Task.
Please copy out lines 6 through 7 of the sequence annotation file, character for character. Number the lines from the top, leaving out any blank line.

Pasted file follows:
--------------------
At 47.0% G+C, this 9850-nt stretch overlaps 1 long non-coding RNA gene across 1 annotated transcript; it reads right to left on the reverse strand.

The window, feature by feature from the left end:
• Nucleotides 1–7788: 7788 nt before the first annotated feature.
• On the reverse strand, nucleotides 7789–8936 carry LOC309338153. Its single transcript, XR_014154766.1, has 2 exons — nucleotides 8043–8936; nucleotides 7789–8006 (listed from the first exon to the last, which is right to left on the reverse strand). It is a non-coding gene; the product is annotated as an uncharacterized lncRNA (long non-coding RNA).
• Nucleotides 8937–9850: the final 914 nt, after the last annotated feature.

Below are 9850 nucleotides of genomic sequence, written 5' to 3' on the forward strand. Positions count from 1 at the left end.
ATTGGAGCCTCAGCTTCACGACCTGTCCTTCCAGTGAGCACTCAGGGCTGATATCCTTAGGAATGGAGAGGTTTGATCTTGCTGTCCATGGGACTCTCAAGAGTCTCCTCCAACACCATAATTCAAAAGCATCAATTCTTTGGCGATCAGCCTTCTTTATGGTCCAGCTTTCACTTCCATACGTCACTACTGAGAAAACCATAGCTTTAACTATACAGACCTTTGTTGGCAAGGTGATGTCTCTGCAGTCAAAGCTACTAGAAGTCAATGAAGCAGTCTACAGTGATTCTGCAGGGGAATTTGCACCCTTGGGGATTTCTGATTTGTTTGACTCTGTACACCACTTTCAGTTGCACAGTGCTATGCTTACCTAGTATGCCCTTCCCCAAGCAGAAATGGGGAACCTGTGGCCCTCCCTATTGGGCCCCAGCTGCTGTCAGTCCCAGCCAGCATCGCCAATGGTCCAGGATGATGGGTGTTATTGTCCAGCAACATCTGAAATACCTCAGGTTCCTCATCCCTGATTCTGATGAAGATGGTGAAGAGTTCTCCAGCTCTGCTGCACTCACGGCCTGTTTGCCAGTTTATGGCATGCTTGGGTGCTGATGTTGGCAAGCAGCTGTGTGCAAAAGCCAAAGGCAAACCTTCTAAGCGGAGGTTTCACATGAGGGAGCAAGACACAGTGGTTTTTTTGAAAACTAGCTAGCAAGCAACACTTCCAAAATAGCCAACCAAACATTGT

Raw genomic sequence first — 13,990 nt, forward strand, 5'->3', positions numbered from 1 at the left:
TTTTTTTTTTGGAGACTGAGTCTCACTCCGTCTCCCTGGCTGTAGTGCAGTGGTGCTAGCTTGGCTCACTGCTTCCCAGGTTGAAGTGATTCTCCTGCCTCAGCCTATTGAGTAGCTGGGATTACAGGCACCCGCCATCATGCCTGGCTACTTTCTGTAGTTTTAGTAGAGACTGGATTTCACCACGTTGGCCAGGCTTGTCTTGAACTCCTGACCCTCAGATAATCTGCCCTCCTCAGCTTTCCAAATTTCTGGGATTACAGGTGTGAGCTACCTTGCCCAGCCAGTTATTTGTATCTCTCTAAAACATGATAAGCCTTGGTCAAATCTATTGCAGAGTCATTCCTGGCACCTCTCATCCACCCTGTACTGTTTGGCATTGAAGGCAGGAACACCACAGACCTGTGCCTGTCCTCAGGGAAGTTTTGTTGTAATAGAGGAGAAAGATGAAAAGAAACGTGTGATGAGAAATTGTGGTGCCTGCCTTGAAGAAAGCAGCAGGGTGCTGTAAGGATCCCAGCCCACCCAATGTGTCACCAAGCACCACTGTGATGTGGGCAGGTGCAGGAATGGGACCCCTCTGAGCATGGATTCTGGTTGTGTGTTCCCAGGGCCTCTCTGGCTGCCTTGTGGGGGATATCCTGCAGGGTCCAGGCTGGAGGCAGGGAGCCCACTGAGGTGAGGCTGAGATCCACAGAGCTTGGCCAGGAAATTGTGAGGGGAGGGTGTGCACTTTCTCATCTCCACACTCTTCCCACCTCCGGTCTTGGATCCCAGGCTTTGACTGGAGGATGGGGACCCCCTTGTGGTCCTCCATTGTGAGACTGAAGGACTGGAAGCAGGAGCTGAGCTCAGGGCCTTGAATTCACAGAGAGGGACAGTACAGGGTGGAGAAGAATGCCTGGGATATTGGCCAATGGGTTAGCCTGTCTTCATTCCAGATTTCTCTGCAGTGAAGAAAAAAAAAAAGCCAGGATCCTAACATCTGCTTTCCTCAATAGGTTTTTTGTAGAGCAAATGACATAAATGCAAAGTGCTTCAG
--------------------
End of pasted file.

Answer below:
Below are 9850 nucleotides of genomic sequence, written 5' to 3' on the forward strand. Positions count from 1 at the left end.
ATTGGAGCCTCAGCTTCACGACCTGTCCTTCCAGTGAGCACTCAGGGCTGATATCCTTAGGAATGGAGAGGTTTGATCTTGCTGTCCATGGGACTCTCAAGAGTCTCCTCCAACACCATAATTCAAAAGCATCAATTCTTTGGCGATCAGCCTTCTTTATGGTCCAGCTTTCACTTCCATACGTCACTACTGAGAAAACCATAGCTTTAACTATACAGACCTTTGTTGGCAAGGTGATGTCTCTGCAGTCAAAGCTACTAGAAGTCAATGAAGCAGTCTACAGTGATTCTGCAGGGGAATTTGCACCCTTGGGGATTTCTGATTTGTTTGACTCTGTACACCACTTTCAGTTGCACAGTGCTATGCTTACCTAGTATGCCCTTCCCCAAGCAGAAATGGGGAACCTGTGGCCCTCCCTATTGGGCCCCAGCTGCTGTCAGTCCCAGCCAGCATCGCCAATGGTCCAGGATGATGGGTGTTATTGTCCAGCAACATCTGAAATACCTCAGGTTCCTCATCCCTGATTCTGATGAAGATGGTGAAGAGTTCTCCAGCTCTGCTGCACTCACGGCCTGTTTGCCAGTTTATGGCATGCTTGGGTGCTGATGTTGGCAAGCAGCTGTGTGCAAAAGCCAAAGGCAAACCTTCTAAGCGGAGGTTTCACATGAGGGAGCAAGACACAGTGGTTTTTTTGAAAACTAGCTAGCAAGCAACACTTCCAAAATAGCCAACCAAACATTGT